Donald Trump has refused to commit to a peaceful transition of power if not elected.
By Allison McDermot
Things are not looking good for those hoping for a typical Presidential election this November. During a press conference on Wednesday, President Trump made clear he has no intentions of peacefully acquiescing power in the event of a Joe Biden victory.
When questioned if he will vacate the White House peacefully upon a potential loss to Biden, Trump quipped, “Well, we’re going to have to see what happens. You know that.”
Trump then pivoted to the unproven accusation that mail-in ballots posed a threat to a legitimate election. As far back as early summer, Trump has tried to ‘prime the pump’ of distrust in mail-in voting as the Americans public health fears loom large during the coronavirus pandemic.
“I’ve been complaining very strongly about the ballots and the ballots are a disaster,” Trump said in rebuke of the voting process used for decades by the U.S. military.
As can be seen in the above video, Trump was grilled by reporters repeatedly on whether he would “commit to making sure that there’s a peaceful transferral of power.” Foreboding the election battle to come, Trump pressed on again with mail-in ballots.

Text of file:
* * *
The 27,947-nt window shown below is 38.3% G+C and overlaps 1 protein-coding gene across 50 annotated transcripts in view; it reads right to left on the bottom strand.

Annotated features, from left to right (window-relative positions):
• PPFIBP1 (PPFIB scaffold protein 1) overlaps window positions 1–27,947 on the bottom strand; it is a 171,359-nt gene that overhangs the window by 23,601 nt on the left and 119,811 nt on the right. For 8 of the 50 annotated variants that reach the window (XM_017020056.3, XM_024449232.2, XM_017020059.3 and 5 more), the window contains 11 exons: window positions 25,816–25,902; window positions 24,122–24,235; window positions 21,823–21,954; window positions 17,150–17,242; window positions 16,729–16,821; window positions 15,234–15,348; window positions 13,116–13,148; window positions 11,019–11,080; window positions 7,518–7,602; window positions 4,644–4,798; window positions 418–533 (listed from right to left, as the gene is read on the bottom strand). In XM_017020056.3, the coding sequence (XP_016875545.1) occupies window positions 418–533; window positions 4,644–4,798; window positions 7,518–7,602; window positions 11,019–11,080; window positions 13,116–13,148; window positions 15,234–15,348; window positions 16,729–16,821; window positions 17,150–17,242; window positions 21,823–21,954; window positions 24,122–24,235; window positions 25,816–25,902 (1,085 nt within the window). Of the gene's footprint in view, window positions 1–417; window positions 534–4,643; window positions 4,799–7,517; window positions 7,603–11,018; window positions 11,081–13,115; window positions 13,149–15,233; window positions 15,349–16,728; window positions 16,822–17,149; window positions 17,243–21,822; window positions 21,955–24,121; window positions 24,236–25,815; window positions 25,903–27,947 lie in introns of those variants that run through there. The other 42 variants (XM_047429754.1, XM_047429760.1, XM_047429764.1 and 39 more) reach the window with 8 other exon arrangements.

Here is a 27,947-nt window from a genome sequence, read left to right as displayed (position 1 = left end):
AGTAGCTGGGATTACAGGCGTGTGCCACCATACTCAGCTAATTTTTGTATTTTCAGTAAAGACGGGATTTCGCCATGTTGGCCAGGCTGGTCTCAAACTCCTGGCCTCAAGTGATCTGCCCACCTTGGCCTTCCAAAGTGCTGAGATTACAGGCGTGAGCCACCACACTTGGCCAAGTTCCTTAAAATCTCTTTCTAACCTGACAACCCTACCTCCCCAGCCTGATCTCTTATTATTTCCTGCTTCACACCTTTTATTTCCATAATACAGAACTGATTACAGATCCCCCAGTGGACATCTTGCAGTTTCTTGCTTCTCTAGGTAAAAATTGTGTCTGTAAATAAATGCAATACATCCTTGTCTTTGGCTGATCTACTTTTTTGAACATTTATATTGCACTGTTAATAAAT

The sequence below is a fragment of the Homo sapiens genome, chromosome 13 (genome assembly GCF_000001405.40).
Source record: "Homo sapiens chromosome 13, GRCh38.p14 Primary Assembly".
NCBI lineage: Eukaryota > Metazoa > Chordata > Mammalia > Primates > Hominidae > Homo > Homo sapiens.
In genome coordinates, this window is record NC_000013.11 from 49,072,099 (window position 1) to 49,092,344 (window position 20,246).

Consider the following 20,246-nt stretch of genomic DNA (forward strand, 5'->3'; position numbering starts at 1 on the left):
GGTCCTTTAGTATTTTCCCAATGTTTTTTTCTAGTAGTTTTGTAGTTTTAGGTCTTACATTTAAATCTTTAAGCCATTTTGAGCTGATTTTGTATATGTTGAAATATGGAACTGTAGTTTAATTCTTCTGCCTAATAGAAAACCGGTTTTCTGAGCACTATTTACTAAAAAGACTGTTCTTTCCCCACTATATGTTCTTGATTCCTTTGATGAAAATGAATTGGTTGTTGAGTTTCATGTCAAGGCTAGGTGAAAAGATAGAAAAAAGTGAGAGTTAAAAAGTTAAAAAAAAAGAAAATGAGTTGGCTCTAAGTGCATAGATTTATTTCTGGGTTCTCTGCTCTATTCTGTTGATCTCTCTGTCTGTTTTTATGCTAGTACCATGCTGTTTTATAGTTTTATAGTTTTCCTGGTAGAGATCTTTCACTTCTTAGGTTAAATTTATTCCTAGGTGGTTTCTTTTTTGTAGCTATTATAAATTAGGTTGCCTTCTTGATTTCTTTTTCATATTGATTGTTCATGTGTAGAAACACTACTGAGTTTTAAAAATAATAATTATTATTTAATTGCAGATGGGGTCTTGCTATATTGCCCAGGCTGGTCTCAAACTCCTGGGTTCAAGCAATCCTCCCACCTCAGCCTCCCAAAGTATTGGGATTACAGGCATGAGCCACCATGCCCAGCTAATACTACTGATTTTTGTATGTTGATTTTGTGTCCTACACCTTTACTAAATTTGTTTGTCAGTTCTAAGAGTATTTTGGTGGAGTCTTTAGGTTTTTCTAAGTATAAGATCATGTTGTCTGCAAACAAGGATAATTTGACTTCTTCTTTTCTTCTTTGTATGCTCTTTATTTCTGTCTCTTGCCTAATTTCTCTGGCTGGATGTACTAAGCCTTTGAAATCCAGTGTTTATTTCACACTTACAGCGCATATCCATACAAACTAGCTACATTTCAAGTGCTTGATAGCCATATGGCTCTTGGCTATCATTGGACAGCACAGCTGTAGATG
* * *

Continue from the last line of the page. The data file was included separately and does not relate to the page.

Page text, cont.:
“We want to have — get rid of the ballots and you’ll have a very peaceful, there won’t be a transfer, frankly,” Trump said in typical jumbled form. “There’ll be a continuation. The ballots are out of control. You know it. You know who knows it better than anybody else? The Democrats know better than anybody else.”
Former Vice President Joe Biden’s campaign has a set of canned answers as response to Trump’s comments on refusing a peaceful transition of power: “The American people will decide this election,” Biden campaign spokesman Andrew Bates said in a public statement. “And the United States government is perfectly capable of escorting trespassers out of the White House.”
Utah Sen. Mitt Romney wrote on Twitter Wednesday evening, “Fundamental to democracy is the peaceful transition of power; without that, there is Belarus. Any suggestion that a president might not respect this Constitutional guarantee is both unthinkable and unacceptable.”